A one-year 'flextension' to Brexit is expected to be suggested as a way forward for the UK's plans for leaving the EU.
EU officials are reportedly considering offering the PM a flexible extension - or "flextension" - to the Article 50 timetable.
It would see the UK given a one-year extension to Article 50, which could be cut short if a deal is reached earlier. This would prevent the Prime Minister continually having to apply for short-term extensions if no deal can be reached sooner.
European Council president Donald Tusk is preparing to put the option to EU leaders at a crunch summit next Wednesday in a bid to prevent the UK crashing out of the bloc on April 12, according to the BBC.
Top-level talks aimed at finding a way out of the Brexit deadlock will continue between the Government and Labour on Friday.
The discussions are taking place as Prime Minister Theresa May faces a week of hectic diplomacy as she battles to keep her EU withdrawal agenda on track.
As Government talks with Labour on EU withdrawal went into another day, the issue of a new Brexit referendum continued to be a focus of attention.
Ministers have considered the possibility of giving MPs a vote on holding a referendum on a deal as part of the talks with Labour, the Daily Telegraph reported.
It is understood the Government could set out proposals to Labour leader Jeremy Corbyn in a letter on Friday.
And Mrs May faced a continued challenge to her authority from Parliament as the House of Lords debated a Bill aimed at extending the Brexit process in a bid to avoid a no-deal scenario.
The remaining stages of the European Union Withdrawal (No.5) Bill will be considered by peers on Monday, threatening a new political headache for the PM if it is approved.
The Bill, brought forward by backbenchers including Labour's Yvette Cooper, allows Parliament to determine the length of any Brexit extension the Prime Minister should request at the EU summit on April 10.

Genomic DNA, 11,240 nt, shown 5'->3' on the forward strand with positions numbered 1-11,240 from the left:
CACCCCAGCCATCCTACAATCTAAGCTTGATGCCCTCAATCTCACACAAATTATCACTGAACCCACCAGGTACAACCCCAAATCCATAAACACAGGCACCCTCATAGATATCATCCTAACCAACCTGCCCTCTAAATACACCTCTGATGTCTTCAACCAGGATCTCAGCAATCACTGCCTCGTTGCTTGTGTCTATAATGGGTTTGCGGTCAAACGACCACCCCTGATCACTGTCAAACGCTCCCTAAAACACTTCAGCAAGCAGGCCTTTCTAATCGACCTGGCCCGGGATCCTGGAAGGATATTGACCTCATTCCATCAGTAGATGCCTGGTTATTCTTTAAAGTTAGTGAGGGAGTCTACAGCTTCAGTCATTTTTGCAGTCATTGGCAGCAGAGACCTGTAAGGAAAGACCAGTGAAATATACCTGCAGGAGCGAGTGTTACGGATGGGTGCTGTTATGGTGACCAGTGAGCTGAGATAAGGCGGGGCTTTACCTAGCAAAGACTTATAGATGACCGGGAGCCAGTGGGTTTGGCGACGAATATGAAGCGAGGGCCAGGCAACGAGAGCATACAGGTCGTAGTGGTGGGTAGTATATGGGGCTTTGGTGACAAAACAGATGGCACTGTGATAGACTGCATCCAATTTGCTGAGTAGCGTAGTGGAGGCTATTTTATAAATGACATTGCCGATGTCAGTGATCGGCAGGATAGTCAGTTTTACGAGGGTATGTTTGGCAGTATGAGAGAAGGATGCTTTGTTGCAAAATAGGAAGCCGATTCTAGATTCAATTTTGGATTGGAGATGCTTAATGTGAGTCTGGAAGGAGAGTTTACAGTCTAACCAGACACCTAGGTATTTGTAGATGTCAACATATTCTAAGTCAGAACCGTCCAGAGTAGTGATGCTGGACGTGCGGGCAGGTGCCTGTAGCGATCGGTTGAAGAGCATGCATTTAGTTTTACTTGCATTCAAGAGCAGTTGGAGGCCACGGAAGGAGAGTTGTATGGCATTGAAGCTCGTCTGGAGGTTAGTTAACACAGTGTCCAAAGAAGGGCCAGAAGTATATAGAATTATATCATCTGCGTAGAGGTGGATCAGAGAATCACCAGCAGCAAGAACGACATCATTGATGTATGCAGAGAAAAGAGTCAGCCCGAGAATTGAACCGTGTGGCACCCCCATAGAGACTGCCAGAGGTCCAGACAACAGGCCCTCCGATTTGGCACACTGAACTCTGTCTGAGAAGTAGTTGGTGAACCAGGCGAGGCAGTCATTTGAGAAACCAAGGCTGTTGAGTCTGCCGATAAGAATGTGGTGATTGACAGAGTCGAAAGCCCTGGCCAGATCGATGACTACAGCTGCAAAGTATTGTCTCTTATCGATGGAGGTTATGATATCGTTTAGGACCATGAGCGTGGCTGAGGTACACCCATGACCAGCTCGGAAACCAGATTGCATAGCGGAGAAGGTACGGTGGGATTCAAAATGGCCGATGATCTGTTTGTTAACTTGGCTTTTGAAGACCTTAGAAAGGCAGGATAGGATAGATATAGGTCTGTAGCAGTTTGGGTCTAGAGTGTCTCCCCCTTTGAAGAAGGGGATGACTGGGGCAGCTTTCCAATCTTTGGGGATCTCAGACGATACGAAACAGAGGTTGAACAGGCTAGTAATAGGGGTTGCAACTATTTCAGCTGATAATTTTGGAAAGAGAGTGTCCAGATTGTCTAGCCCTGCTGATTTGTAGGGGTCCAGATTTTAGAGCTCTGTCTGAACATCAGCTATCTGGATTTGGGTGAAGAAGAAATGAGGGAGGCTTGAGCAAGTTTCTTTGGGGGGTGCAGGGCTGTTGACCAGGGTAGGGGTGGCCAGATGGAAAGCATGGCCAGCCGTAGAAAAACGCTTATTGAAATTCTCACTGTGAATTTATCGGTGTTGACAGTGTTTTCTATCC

If the European Council proposes a different extension, Mrs May would be required to return to the Commons to obtain MPs' approval.
Attorney General Geoffrey Cox said the Bill would leave the PM with little room to manoeuvre.
Referring to the Bill's impact on a no-deal option, the Attorney General told the BBC: "It rules it out... the Prime Minister would have little choice but to accept the extension that she's offered."
Mr Cox said if the talks with Labour failed there would be repercussions.
He said: "The problem, then, would be that we would be in an extension. It's likely to be a long one, by which I mean longer than just a few weeks or months."
Labour MP Siobhain McDonagh predicted a number of her colleagues could quit the party over the issue of a new referendum.
Ms McDonagh told the BBC: "There is going to be outrage if we don't get a second vote.
"Would it be the thing that made me leave the party? I don't think so, there are other issues for me.
"But, would it make some of my colleagues in the parliamentary Labour Party? Yes, a number have said to me that would be the moment that they would leave."
However, a number of Labour MPs representing Leave areas have come out against the idea of a confirmatory referendum.
Mrs May will be expected to spell out the UK's plans in a letter to Mr Tusk in sufficient time for the other 27 leaders to consider them before they gather in Brussels for the summit.
Talks between the Government and Labour lasted four and a half hours on Thursday.
David Lidington, effectively the deputy prime minister, led the Government's negotiating team with Brexit Secretary Steve Barclay, Chief Whip Julian Smith, Business Secretary Greg Clark and Theresa May's chief of staff Gavin Barwell.
On the other side of the table were shadow Brexit secretary Sir Keir Starmer and shadow business secretary Rebecca Long-Bailey along with senior Labour officials.
Labour's victor in the Newport West by-election, Ruth Jones, said she is against a no-deal exit from the EU.